The BCS schools attract most of the attention on signing day, but with the recent success of teams such as Utah and Boise State, it's no surprise that non-BCS schools and their conferences are gaining more national respect than ever before in the world of college football recruiting.
Eight programs below from non-BCS conferences all held their own on national signing day, and that is a direct result of their success on the field. With solid classes in place, they should be in the hunt for BCS consideration when bowl season rolls around in 10 months.
Oh, and one other independent team did pretty well on signing day as well.
The rivalry between Notre Dame and USC got a little hotter as the Fighting Irish lured away two top recruits: No. 1 OLB prospect Manti Te'o (Honolulu/Punahou) and No. 4 WR prospect Shaquelle Evans (Inglewood, Calif./Inglewood). Te'o should make an immediate impact because of his size, speed and often-underrated instincts, while Evans is a difference-maker at receiver and in the return game. These are off-the-field victories over USC, which might lead to some wins down the road over the Trojans. Aside from Te'o and Evans, the Irish boast two other top-five positional prospects in DT Tyler Stockton (Princeton, N.J./The Hun School) and OG Chris Watt (Glen Ellyn, Ill./Glenbard West). Stockton, the No. 3 DT, might lack ideal size but is extremely quick off the ball and good against the run or pass. Stockton, Watt and versatile S Zeke Motta (Vero Beach, Fla.) filled positions of need in South Bend, but the potential of ESPNU 150 ATHs Cierre Wood (Oxnard, Calif./Santa Clara) and E.J. Banks (McKees Rocks, Pa./Montour) could be the key to this class.
The Horned Frogs restocked their linebacker depth, with Justin Isadore (Beaumont, Texas/Ozen) and Tanner Brock (Copperas Cove, Texas). Although these two OLBs are physically different, they both have good range and play well in space. Don't think that the Horned Frogs ignored offensive talent. Arguably, their very best prospect in the class is Josh Boyce (Copperas Cove, Texas), one of Brock's high school teammates. Boyce is an explosive athlete with excellent speed and outstanding ball skills.
BYU produced another solid recruiting class, with four of its top five recruits coming from outside the state of Utah. It comes as no surprise that the Cougars' top two recruits line up on the offensive side of the ball. Richard Wilson (Spanish Fork, Utah) is the fourth-ranked tight end nationally. He is equally effective from the traditional tight end alignment or when flexed out wide. Wilson has tremendous concentration and can go up to catch the ball in a crowd. Another fourth-ranked positional prospect, center Terry Alletto (Parker, Colo./Ponderosa), is a big grab for the Cougars. Alletto is an undersized but quick center. He is consistent with his snaps when the quarterback is lined up under center or in a shotgun.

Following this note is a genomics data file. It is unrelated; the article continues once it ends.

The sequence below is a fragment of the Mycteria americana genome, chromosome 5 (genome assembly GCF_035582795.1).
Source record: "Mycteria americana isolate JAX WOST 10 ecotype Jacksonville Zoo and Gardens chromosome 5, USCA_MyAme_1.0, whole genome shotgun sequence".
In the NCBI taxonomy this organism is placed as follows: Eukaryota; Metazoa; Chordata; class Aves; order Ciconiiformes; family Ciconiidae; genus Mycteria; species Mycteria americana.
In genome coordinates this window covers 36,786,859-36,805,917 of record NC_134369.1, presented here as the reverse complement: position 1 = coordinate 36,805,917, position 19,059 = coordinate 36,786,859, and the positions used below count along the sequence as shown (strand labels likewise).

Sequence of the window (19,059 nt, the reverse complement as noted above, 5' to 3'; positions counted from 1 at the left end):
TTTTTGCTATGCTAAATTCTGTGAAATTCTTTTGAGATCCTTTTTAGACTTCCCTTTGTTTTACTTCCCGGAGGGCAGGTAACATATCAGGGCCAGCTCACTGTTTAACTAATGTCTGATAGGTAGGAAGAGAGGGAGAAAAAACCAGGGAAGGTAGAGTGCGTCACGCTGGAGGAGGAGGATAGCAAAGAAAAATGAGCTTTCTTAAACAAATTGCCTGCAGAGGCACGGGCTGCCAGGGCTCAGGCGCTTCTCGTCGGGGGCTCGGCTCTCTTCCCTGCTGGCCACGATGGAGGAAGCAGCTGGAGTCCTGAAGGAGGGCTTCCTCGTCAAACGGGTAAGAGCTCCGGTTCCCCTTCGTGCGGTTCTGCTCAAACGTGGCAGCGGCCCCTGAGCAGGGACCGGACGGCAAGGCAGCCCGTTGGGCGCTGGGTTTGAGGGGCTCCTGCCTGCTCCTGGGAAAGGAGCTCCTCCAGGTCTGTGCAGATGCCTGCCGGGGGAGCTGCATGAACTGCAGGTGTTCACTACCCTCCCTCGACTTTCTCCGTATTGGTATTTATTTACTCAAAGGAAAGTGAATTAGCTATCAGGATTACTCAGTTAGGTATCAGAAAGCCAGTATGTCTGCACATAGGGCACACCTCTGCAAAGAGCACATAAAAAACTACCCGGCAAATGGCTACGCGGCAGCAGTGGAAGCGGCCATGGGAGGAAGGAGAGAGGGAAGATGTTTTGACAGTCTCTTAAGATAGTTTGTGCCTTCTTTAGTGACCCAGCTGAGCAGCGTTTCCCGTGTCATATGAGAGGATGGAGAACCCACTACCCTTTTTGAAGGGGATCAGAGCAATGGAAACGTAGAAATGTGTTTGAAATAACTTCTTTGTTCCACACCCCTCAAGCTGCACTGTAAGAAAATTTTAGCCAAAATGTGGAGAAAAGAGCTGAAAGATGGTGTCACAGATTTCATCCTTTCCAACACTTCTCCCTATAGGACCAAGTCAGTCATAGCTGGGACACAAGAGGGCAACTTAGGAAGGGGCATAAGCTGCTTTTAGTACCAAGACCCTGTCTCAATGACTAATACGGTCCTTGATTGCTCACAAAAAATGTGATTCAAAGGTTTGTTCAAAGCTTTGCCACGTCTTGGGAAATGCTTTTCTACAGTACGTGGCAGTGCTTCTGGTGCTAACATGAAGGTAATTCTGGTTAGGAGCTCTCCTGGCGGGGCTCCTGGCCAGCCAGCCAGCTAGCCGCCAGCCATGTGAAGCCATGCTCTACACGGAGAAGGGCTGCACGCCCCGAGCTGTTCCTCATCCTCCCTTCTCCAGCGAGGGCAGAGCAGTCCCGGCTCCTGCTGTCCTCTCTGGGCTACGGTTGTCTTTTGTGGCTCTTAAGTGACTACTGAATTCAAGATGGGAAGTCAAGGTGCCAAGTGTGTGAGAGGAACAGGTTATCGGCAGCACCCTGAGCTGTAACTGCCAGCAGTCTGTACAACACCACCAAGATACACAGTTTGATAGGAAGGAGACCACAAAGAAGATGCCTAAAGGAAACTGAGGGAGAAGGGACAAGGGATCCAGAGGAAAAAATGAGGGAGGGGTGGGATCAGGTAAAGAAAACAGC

The Pirates' 2009 class was a bit of a disappointment for a program that is looking to create a national reputation. Four out of the class came from in-state, led by athlete Michael Dobson (Mount Airy, N.C.). Dobson doubles as a safety and a running back. He has great vision, balance and body control when carrying the football. At the same time, his athleticism and range would make him a very good collegiate safety. The toughest thing for the Pirates' staff will be deciding where to play him.
Eleven wins and a bowl-game victory are signs the Golden Hurricanes are for real and creating a storm. Their success on the field has transferred to the recruiting front. The graduation of senior quarterback David Johnson made that position crucial for the Tulsa staff to fill. It's only fitting that Tulsa's top recruit is the nation's 20th-ranked quarterback, Shavodrick Beaver (Wichita Falls, Texas/Rider). Beaver is a BCS-talented dual-threat quarterback who displays awareness in the pocket and has the mobility to evade the rush.
OG Stetson Burnett fits well in the spread and has good size. He has the potential to come in and play right away, thanks to his fundamentals
Finishing as college football's second-best team has been instrumental in helping the Utes round up a very good class in terms of quantity and quality. Their top three signees are linemen -- two offensive and one defensive. Huge offensive guard Kapua Sai (Honolulu/St. Louis School) is a powerful run-blocker, while offensive tackle Percy Taumoelau (Salt Lake City, Utah/Cottonwood) is a stout pass protector.
The Broncos know how to win and, without a doubt, get the most out of their talent. The 2009 recruiting class reflects the success of the Boise State program. The Broncos are invading California; their top three recruits and six overall are from the Golden State, led by accurate and instinctive quarterback Joe Southwick (Danville, Calif./Ramon Valley) and high-motor offensive lineman Charles Leno (San Leandro, Calif.). Top-40 TE Trevor Peterson's success will be dictated by his ability to add size and bulk. He already possesses good hands and the ability to separate as a route-runner.
The Mustangs' class is top-heavy but lacks depth. Their top two recruits are from outside Texas, and there was a big emphasis on the offensive line with four of SMU's top five players on the offensive line. Although the class is heavy with offensive linemen such as Joey Fontana (New Orleans, La./Brother Martin), the quality is very good. The Mustangs needed to add some higher-caliber skill to the class, but were unable to pull it off.
The Cougars are putting a ton of effort into recruiting, and it paid off. It is a Texas-laden class with almost every signee coming from Texas. The Cougars increased their athleticism with QB Broderick Thomas (Houston) and TE Tyler Chambers (Houston). Houston needs to strengthen its defense, and safety Thomas Bates (Baytown, Texas/Robert E. Lee) is a prime example of what they needed to add. Bates excels at lateral movement and displays great range.